During the early days of photography, before it was common for the average person to own a camera, a studio photography session with a group of friends or the family was a popular indulgence, and in many cases a once in a lifetime luxury. In 1910 the consumer camera had only been available for about ten years.
At the time being a photographer could be quite lucrative but there was some stiff competition for business. Photographers had to be creative to come up with ways to make money. Rarely did one sit in his studio and wait for people to line up for portraits. Many photographers would travel to scenic locations to photograph local scenery to apply to postcards made available to tourists. Some would knock on doors of farms and homes in rural areas asking if the family would like to have their photo taken as a means to supplement their incomes. Many folks took advantage of these offers and would order several copies of the photos and would request postcards to be sent to friends and family far away.
At the time postcards were a very popular way to communicate. Phones weren’t in every home so a quick phone call was out of the question in many cases. Automobiles were primitive and typically owned by the more affluent and roads were still more primitive so hopping in the car for a quick trip wasn’t practical. Letters were saved for more lengthy and formal communication, but postcards were cheap, quick and easy way to send a quick greeting via mail. Having a photo of yourself with family or friends, the homestead or even the family horse on front of a postcard was a bonus.
There was one photographer from Portland Oregon who was especially creative in how he would entice customers to pose for their portraits at his studio. His name was Charles “Cal” Calvert and he specialized in fast postcard photos. He advertised himself as “Cal Calvert the 10 Minute Post Card Man”. While it was common for photographers to have a decorated backdrop for their clients to pose in front of, in Portland most all had one with a view of the city with Mount Hood in the distance, Cal Calvert went the extra mile with his fanciful, if not airworthy rendition of a aeroplane with cockpits for his clients to sit inside of while being portrayed as flying effortlessly over the city of Portland… complete with Mount hood on the skyline.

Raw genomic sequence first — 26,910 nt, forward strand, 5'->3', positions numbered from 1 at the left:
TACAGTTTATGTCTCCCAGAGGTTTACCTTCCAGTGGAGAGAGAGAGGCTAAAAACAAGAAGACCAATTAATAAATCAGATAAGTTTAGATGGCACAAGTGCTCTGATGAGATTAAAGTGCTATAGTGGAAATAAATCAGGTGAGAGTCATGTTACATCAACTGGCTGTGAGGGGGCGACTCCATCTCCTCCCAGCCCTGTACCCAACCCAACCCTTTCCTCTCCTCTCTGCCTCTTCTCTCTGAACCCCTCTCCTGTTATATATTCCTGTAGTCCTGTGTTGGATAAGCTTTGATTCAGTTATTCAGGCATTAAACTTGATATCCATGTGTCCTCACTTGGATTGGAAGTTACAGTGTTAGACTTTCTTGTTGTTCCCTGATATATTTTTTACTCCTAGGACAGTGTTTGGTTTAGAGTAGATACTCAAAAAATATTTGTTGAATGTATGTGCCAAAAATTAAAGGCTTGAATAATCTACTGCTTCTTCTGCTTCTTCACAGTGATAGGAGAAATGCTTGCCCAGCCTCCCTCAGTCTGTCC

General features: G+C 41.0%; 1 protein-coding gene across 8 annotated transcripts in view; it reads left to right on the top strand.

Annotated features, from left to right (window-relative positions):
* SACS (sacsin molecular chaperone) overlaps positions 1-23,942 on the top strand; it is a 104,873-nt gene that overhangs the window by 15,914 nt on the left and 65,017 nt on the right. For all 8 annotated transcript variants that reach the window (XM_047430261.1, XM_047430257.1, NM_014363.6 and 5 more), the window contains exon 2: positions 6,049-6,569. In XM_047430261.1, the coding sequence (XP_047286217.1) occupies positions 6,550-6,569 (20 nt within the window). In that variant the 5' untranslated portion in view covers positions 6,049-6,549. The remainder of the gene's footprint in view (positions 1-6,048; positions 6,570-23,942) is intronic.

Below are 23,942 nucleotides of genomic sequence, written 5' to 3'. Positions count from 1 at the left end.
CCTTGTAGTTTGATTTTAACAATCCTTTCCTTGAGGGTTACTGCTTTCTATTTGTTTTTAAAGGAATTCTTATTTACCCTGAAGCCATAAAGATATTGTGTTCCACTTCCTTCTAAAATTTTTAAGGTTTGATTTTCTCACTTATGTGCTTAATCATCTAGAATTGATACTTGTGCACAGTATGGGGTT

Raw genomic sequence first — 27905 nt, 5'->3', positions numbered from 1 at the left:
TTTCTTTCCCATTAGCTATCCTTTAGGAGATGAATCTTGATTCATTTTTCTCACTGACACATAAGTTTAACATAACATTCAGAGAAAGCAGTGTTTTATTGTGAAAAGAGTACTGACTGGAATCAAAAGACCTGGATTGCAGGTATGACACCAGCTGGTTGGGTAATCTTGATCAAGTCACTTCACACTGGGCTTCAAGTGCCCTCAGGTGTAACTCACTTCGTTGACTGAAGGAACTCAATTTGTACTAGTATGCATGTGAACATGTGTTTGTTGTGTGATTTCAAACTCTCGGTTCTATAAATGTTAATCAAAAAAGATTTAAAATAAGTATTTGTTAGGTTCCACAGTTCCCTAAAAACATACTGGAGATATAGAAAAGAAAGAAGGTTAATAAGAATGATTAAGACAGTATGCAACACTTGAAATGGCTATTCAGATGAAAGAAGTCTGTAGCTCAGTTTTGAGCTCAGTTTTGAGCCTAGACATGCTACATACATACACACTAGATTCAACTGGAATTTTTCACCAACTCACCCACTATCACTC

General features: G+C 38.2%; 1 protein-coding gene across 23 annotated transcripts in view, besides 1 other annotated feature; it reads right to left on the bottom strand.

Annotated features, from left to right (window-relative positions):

Cal Calvert had several backdrops that folks could choose from, probably the most popular was a conservative wood and ivy arbor but by far the most whimsical was the aeroplane in which you hardly saw a serious face, which was more typical of the era on more formal photos.
I’ve included an assortment of photo postcards that I’ve acquired through time. The best part to me are the faces of the people in the photos. I’ve also included several other photos that have backdrops from other unidentified Portland photographers from that era that include Mount Hood, just because I love Mount Hood. Most include either an airplane or a car, both symbols of status and owned only by a few.
Views of Portland Oregon and the Columbia River Gorge – Antique Postcard Set
20 Assorted Views of Portland Oregon.
Here’s a great assortment of views of Portland Oregon and the Columbia River Gorge circa 1950. They’re printed using an offset printing process on canvas textured paper. Printed by the Angelus Commercial Studio in Portland, Oregon. The cards are the same as the postcards that the company printed but are half the size.
The set, labeled 20 Views of Portland Oregon and the Columbia River Gorge, takes one on a tour from Portland Oregon east through the Columbia River Gorge on the Historic Columbia River Highway to the Hood River Valley and then south on what is now Highway 35 to the south side of Mount Hood and the iconic historic Timberline Lodge.
This very same tour can be taken today via modern cars and improved highways in a day; A very full and satisfying day. The only things that have changed since the era that these cards were made are that the Columbia River Highway, Historic Highway 30 has been replaced with the more modern Highway 84 through the gorge. Also the old Mitchell Point Tunnel was demolished in 1966 during construction of Hwy 84, but there are efforts through the restoration of the old highway to consider restoring the tunnel by boring a new tunnel through Mitchell Point.
All of these Views of Portland Oregon and the Columbia River Gorge are available for your enjoyment today, but these old photos bring back a more bucolic era in the Portland and the Mount Hood countryside. One where tourism was more slow and laid back. One where the trip was about the ride and not the destination. One that allowed us to stop along the way and send a postcard or two.